Andrew Arato, New School for Social Research
This is a great occasion, a great 20th anniversary of events that had world historical importance. But so that we do not forget where we currently are in Central Europe, we should also recall what happened in 2001 when the macabre “coalition of the willing” was formed. I at least cannot forget that with the notable exception of the two greatest, Jacek Kuron and Janos Kis, the whole cohort of the best Central European intellectuals became cheerleaders and enablers on the road to the Iraq war. The revolutionary impulse led them to support what revolutionaries from 1791 to 1948, with a few exceptions, always supported, revolutionary regime change carried out by an external vanguard.
When in 1981 my then journal Telos planned an eventually successful issue on the Polish workers movement, the editor, the late Paul Piccone, predicted that the end result of Solidarity would only be Polish Meanys and Hoffas. He did not say Polish Torquemadas only because, at heart a good Catholic, he probably admired the Inquisition. More subtly perhaps, in 1989 Jürgen Habermas skeptically called the Central European transformations “nachholende Revolution,” catch-up revolutions, and our relations have been strained ever since. I did not think the great transformations were revolutions in my definition of the term, and certainly thought that something new and important was being created.
Neither Piccone, nor Habermas, nor anyone else could have had the imagination to predict either the “coalition of the willing,” or the Polish twins (Lech and Jaroslaw Kaczynski, holding the top two political positions in Poland between 2006 and 2007), or for that matter the possibility that the Hungarian hard right would get over 70% of the actual votes in a European election in 2009.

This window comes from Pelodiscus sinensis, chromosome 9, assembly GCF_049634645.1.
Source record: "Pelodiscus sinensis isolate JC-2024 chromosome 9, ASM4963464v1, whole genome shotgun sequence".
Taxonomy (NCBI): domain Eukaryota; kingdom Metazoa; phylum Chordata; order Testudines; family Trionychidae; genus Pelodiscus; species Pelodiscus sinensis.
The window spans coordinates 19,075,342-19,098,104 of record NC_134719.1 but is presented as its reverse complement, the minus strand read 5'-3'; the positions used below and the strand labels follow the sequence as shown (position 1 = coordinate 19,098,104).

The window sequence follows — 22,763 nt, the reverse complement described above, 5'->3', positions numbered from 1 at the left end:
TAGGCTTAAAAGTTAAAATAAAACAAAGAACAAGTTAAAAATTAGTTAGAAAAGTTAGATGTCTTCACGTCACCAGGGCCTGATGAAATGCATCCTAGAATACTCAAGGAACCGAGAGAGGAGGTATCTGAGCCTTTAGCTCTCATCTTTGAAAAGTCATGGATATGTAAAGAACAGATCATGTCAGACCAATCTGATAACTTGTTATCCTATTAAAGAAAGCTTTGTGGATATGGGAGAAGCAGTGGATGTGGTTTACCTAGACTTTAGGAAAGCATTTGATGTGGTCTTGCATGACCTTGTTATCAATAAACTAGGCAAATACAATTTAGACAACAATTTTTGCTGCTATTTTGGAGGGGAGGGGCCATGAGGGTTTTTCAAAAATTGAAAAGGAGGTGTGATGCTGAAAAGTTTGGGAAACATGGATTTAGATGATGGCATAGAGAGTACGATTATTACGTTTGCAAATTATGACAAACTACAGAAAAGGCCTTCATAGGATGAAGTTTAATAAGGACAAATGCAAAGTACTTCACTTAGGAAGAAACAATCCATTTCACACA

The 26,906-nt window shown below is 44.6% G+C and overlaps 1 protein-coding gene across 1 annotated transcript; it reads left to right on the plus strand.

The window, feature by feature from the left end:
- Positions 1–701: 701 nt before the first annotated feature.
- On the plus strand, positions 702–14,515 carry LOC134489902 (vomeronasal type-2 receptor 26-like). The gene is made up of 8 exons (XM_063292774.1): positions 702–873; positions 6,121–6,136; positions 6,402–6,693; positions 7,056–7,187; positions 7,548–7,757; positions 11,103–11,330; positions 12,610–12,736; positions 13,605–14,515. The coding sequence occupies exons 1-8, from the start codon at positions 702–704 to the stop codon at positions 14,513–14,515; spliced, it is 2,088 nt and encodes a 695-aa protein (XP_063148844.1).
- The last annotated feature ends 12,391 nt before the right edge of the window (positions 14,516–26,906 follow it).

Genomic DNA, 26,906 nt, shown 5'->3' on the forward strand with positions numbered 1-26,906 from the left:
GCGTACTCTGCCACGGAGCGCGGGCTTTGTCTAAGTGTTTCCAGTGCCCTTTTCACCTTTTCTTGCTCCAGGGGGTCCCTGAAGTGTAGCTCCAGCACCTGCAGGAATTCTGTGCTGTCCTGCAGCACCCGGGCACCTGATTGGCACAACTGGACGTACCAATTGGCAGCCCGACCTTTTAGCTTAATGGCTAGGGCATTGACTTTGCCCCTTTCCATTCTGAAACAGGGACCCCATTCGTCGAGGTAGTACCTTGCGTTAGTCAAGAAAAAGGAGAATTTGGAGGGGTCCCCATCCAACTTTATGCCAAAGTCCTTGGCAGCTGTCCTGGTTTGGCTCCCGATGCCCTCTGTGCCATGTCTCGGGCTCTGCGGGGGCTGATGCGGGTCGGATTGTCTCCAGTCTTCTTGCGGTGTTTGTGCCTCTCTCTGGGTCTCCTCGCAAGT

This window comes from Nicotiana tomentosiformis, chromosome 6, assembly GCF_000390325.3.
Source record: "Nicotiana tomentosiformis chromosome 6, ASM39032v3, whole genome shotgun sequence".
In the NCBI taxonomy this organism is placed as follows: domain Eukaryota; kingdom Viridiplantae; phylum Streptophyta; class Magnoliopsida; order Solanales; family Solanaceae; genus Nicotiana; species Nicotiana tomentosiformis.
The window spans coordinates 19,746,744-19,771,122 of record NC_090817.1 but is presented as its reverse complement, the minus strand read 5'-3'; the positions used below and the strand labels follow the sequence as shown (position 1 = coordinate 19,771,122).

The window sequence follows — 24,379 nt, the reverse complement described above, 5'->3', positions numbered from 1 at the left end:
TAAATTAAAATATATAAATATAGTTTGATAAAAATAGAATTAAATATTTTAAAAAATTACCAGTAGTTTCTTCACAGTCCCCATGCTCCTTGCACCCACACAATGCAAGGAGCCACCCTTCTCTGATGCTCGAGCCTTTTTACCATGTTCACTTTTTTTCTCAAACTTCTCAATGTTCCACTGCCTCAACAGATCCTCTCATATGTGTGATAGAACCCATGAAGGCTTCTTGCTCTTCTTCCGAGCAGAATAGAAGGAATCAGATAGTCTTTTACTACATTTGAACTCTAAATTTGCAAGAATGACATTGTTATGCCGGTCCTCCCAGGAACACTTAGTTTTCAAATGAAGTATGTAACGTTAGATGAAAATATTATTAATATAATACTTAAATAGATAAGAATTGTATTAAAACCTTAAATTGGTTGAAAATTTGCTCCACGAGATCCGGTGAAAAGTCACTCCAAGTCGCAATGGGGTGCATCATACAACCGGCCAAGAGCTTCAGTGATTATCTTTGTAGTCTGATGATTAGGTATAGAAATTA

But I hold on to my claim (that owes much to the theoretical considerations of Janos Kis and the great research of Andras Bozoki on the Hungarian Round Table), namely that 1989 did produce something dramatically new: a political paradigm of radical transformation significantly beyond the dichotomy of reform and revolution, yielding a historically new, superior model of constitutional creation beyond the revolutionary democratic European models, and more generalizable than the American version with its dangers of dual power whose results we have seen in Russia.
More importantly, I would now argue that it was insufficient understanding and internalization of what was actually new and dramatic about 1989 that led intellectuals at least toward the hard right internationally or nationally or both, though generally either one or the other. In short they came to think of themselves either as the revolutionaries of the journalistic cliche “the revolutions of 1989” or, more accurately but even more fatefully, as the protagonists of a revolution that did not happen, or: a “betrayed revolution” that needed to be resumed.